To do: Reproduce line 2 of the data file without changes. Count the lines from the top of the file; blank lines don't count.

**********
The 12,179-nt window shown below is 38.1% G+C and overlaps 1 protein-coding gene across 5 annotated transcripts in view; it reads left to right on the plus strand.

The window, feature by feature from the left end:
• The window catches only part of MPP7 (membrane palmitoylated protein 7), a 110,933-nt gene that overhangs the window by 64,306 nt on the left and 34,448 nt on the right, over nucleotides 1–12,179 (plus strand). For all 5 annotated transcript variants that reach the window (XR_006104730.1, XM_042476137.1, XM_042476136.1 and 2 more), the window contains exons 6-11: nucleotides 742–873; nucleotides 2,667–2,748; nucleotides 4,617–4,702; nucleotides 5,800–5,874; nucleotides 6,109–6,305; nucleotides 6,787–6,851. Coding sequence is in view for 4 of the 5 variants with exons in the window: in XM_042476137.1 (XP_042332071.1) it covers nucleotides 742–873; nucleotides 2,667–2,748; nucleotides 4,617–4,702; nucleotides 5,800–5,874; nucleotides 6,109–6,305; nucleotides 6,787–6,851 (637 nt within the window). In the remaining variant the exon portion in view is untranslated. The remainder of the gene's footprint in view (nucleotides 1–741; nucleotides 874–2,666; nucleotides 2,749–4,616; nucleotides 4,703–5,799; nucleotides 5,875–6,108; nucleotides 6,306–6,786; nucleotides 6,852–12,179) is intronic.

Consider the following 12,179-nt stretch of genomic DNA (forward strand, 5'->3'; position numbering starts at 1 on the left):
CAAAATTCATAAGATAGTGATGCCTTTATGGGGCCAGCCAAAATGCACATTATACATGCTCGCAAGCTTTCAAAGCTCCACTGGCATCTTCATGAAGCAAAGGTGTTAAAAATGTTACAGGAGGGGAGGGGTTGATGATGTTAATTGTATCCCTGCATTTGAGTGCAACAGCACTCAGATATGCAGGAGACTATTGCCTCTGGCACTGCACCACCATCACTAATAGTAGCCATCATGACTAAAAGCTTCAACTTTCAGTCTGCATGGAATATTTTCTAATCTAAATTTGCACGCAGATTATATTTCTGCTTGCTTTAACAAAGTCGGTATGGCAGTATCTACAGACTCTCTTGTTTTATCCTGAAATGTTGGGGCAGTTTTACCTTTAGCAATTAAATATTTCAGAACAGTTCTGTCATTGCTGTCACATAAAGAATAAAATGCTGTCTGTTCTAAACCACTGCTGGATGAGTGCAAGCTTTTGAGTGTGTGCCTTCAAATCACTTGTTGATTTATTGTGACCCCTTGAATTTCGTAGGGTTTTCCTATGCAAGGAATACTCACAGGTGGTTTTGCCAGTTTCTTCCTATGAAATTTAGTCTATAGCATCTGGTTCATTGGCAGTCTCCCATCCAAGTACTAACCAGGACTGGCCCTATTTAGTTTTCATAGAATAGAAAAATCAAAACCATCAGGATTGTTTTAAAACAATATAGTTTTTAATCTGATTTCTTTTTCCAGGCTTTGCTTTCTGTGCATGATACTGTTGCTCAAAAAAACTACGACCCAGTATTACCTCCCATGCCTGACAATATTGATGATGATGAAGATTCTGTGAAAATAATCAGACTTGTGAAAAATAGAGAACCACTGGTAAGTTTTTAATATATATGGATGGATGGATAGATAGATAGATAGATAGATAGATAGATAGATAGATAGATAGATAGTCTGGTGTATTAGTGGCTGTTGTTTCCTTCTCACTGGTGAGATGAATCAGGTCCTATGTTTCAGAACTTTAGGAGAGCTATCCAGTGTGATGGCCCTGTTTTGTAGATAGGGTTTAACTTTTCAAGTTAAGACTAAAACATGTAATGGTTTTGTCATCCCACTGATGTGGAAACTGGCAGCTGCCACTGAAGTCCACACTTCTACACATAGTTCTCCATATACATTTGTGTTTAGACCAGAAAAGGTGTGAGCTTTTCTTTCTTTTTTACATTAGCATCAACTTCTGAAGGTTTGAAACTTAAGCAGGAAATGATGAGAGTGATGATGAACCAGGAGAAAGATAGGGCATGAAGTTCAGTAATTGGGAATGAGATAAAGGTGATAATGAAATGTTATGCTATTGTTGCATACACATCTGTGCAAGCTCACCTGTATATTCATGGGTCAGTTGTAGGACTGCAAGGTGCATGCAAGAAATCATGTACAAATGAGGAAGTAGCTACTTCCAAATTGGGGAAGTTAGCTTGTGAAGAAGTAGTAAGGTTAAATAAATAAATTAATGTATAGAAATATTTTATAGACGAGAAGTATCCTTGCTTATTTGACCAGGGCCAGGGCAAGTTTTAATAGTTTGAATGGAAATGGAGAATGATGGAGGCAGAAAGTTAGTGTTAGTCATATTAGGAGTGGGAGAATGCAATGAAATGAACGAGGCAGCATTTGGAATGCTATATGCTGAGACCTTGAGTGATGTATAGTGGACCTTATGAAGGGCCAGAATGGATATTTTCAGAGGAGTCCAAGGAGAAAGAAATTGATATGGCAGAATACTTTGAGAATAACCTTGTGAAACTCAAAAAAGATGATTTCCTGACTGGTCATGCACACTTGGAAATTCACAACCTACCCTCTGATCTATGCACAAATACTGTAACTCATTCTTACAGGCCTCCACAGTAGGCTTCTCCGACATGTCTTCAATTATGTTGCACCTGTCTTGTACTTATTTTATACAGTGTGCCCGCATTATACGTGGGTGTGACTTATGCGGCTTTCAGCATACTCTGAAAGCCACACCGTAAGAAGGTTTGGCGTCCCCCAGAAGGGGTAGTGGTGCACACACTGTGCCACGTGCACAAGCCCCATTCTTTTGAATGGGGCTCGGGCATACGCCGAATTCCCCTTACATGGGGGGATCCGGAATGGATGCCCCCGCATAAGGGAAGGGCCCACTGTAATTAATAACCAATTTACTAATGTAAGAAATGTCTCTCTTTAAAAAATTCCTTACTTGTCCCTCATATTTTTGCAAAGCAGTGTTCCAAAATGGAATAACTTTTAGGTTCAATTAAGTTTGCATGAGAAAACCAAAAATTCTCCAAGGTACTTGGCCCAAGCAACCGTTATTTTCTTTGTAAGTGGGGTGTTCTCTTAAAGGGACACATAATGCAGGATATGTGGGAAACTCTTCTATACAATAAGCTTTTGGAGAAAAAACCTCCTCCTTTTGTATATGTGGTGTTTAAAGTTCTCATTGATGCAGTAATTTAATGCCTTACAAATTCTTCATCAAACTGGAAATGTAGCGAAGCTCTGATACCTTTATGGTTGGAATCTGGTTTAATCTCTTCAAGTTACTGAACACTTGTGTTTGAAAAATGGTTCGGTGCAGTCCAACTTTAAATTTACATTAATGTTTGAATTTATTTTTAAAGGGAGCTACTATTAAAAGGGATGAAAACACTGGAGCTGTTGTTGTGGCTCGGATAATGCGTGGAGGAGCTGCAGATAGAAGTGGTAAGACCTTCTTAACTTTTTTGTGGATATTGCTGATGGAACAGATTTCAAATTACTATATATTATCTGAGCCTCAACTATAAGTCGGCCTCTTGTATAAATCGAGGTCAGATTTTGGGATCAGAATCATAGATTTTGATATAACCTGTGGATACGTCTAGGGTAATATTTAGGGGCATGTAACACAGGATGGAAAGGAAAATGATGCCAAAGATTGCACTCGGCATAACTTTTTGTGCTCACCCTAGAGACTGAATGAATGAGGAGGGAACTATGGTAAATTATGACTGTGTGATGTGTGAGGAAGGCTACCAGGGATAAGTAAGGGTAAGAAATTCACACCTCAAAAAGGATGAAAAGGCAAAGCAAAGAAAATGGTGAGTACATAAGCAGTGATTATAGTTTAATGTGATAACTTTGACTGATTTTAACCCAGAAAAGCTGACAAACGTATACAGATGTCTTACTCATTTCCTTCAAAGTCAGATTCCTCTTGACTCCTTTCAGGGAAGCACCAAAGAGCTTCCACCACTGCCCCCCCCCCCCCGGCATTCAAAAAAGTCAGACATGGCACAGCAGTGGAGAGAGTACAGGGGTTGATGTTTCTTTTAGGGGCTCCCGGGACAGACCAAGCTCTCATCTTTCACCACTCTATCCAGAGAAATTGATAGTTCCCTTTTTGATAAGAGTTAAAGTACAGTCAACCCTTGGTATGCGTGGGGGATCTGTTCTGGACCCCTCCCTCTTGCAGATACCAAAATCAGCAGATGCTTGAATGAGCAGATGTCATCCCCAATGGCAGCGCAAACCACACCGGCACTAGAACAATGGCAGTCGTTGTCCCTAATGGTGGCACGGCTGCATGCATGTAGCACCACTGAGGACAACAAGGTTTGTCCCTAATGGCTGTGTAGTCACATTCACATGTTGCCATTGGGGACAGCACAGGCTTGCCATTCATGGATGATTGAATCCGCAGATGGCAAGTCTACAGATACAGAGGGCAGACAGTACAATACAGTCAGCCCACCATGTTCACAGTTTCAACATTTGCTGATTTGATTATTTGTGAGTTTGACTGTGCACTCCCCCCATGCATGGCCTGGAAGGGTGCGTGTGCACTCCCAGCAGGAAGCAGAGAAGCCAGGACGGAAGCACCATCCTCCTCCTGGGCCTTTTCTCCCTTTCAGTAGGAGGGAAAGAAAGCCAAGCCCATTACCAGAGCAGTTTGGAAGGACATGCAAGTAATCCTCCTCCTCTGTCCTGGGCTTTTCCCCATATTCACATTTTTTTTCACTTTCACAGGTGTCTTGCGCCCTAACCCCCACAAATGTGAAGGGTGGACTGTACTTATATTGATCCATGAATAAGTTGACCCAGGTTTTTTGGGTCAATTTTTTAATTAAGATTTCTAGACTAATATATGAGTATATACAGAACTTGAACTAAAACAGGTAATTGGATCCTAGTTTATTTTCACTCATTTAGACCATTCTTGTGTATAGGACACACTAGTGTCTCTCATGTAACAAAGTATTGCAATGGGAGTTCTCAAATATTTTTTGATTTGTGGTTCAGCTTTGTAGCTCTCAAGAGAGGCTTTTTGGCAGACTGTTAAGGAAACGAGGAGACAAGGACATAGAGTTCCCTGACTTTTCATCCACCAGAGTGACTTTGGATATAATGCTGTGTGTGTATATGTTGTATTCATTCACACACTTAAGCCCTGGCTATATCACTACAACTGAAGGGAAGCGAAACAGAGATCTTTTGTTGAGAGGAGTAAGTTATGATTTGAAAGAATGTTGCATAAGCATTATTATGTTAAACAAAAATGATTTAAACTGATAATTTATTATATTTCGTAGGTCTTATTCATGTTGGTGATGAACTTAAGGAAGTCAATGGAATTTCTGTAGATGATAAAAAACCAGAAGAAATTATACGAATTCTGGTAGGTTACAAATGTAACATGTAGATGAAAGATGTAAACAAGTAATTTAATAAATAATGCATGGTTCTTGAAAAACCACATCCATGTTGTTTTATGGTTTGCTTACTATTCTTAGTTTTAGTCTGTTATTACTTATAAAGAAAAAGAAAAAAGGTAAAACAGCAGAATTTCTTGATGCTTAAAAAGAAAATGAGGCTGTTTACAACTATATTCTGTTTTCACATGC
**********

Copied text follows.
The window, feature by feature from the left end: